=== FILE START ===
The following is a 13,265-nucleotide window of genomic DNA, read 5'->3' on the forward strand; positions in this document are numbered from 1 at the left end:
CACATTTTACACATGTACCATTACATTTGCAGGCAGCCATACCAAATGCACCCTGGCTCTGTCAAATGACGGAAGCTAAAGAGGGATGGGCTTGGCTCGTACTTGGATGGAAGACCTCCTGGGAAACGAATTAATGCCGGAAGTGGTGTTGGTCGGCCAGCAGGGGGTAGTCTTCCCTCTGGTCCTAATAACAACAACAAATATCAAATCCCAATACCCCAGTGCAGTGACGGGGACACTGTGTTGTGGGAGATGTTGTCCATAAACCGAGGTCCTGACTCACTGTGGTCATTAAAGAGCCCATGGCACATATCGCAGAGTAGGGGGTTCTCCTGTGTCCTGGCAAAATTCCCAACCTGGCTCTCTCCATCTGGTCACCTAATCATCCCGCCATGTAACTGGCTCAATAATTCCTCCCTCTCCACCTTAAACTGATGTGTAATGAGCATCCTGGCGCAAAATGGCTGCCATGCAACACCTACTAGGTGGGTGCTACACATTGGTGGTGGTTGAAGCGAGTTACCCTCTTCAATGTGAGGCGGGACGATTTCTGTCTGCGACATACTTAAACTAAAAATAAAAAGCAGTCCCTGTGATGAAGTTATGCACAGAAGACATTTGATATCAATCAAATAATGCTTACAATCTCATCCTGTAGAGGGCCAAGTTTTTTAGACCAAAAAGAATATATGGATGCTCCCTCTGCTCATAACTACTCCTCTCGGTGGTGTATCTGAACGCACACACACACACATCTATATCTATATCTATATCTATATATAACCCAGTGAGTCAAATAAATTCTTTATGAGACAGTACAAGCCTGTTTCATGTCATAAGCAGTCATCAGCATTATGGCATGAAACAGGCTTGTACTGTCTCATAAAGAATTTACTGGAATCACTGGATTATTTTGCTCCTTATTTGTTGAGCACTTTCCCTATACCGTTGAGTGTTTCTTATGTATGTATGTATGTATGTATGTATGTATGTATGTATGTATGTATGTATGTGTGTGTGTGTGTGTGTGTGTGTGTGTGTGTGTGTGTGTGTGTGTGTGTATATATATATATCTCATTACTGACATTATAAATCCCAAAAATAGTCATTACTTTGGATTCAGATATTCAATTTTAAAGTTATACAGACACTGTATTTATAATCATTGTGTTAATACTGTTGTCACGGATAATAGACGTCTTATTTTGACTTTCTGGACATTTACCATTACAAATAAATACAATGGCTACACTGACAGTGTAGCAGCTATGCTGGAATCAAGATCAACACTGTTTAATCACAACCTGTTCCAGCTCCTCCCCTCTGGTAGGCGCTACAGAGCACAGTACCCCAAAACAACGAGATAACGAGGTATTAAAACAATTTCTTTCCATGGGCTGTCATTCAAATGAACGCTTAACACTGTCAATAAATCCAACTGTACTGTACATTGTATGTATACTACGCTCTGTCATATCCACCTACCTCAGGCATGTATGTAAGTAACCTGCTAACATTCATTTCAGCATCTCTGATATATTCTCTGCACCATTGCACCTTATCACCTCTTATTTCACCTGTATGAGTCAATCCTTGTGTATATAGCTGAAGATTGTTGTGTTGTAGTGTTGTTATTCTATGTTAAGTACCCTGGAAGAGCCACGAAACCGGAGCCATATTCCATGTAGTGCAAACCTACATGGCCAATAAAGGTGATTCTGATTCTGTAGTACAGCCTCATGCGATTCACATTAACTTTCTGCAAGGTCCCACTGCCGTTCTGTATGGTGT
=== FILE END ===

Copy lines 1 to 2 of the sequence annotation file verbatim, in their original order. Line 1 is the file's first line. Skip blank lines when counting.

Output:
The following is a 13,265-nucleotide window of genomic DNA, read 5'->3' on the forward strand; positions in this document are numbered from 1 at the left end:
CACATTTTACACATGTACCATTACATTTGCAGGCAGCCATACCAAATGCACCCTGGCTCTGTCAAATGACGGAAGCTAAAGAGGGATGGGCTTGGCTCGTACTTGGATGGAAGACCTCCTGGGAAACGAATTAATGCCGGAAGTGGTGTTGGTCGGCCAGCAGGGGGTAGTCTTCCCTCTGGTCCTAATAACAACAACAAATATCAAATCCCAATACCCCAGTGCAGTGACGGGGACACTGTGTTGTGGGAGATGTTGTCCATAAACCGAGGTCCTGACTCACTGTGGTCATTAAAGAGCCCATGGCACATATCGCAGAGTAGGGGGTTCTCCTGTGTCCTGGCAAAATTCCCAACCTGGCTCTCTCCATCTGGTCACCTAATCATCCCGCCATGTAACTGGCTCAATAATTCCTCCCTCTCCACCTTAAACTGATGTGTAATGAGCATCCTGGCGCAAAATGGCTGCCATGCAACACCTACTAGGTGGGTGCTACACATTGGTGGTGGTTGAAGCGAGTTACCCTCTTCAATGTGAGGCGGGACGATTTCTGTCTGCGACATACTTAAACTAAAAATAAAAAGCAGTCCCTGTGATGAAGTTATGCACAGAAGACATTTGATATCAATCAAATAATGCTTACAATCTCATCCTGTAGAGGGCCAAGTTTTTTAGACCAAAAAGAATATATGGATGCTCCCTCTGCTCATAACTACTCCTCTCGGTGGTGTATCTGAACGCACACACACACACATCTATATCTATATCTATATCTATATATAACCCAGTGAGTCAAATAAATTCTTTATGAGACAGTACAAGCCTGTTTCATGTCATAAGCAGTCATCAGCATTATGGCATGAAACAGGCTTGTACTGTCTCATAAAGAATTTACTGGAATCACTGGATTATTTTGCTCCTTATTTGTTGAGCACTTTCCCTATACCGTTGAGTGTTTCTTATGTATGTATGTATGTATGTATGTATGTATGTATGTATGTATGTATGTATGTGTGTGTGTGTGTGTGTGTGTGTGTGTGTGTGTGTGTGTGTGTGTGTGTATATATATATATCTCATTACTGACATTATAAATCCCAAAAATAGTCATTACTTTGGATTCAGATATTCAATTTTAAAGTTATACAGACACTGTATTTATAATCATTGTGTTAATACTGTTGTCACGGATAATAGACGTCTTATTTTGACTTTCTGGACATTTACCATTACAAATAAATACAATGGCTACACTGACAGTGTAGCAGCTATGCTGGAATCAAGATCAACACTGTTTAATCACAACCTGTTCCAGCTCCTCCCCTCTGGTAGGCGCTACAGAGCACAGTACCCCAAAACAACGAGATAACGAGGTATTAAAACAATTTCTTTCCATGGGCTGTCATTCAAATGAACGCTTAACACTGTCAATAAATCCAACTGTACTGTACATTGTATGTATACTACGCTCTGTCATATCCACCTACCTCAGGCATGTATGTAAGTAACCTGCTAACATTCATTTCAGCATCTCTGATATATTCTCTGCACCATTGCACCTTATCACCTCTTATTTCACCTGTATGAGTCAATCCTTGTGTATATAGCTGAAGATTGTTGTGTTGTAGTGTTGTTATTCTATGTTAAGTACCCTGGAAGAGCCACGAAACCGGAGCCATATTCCATGTAGTGCAAACCTACATGGCCAATAAAGGTGATTCTGATTCTGTAGTACAGCCTCATGCGATTCACATTAACTTTCTGCAAGGTCCCACTGCCGTTCTGTATGGTGT